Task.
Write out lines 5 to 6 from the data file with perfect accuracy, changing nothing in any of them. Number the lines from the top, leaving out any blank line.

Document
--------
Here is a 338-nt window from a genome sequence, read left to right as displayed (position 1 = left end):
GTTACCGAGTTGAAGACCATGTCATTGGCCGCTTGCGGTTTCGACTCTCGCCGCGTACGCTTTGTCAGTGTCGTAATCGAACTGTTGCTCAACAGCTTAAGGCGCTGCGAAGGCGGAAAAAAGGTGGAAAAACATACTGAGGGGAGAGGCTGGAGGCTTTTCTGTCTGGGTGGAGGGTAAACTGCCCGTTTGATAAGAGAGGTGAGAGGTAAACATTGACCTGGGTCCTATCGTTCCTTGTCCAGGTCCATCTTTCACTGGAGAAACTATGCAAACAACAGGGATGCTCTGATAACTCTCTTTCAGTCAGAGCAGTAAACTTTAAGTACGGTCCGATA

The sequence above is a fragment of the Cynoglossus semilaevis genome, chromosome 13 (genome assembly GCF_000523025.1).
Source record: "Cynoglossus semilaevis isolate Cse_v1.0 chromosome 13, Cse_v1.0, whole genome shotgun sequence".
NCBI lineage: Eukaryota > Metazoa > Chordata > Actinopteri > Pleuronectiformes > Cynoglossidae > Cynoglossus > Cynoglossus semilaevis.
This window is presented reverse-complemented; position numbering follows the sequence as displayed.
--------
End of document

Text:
NCBI lineage: Eukaryota > Metazoa > Chordata > Actinopteri > Pleuronectiformes > Cynoglossidae > Cynoglossus > Cynoglossus semilaevis.
This window is presented reverse-complemented; position numbering follows the sequence as displayed.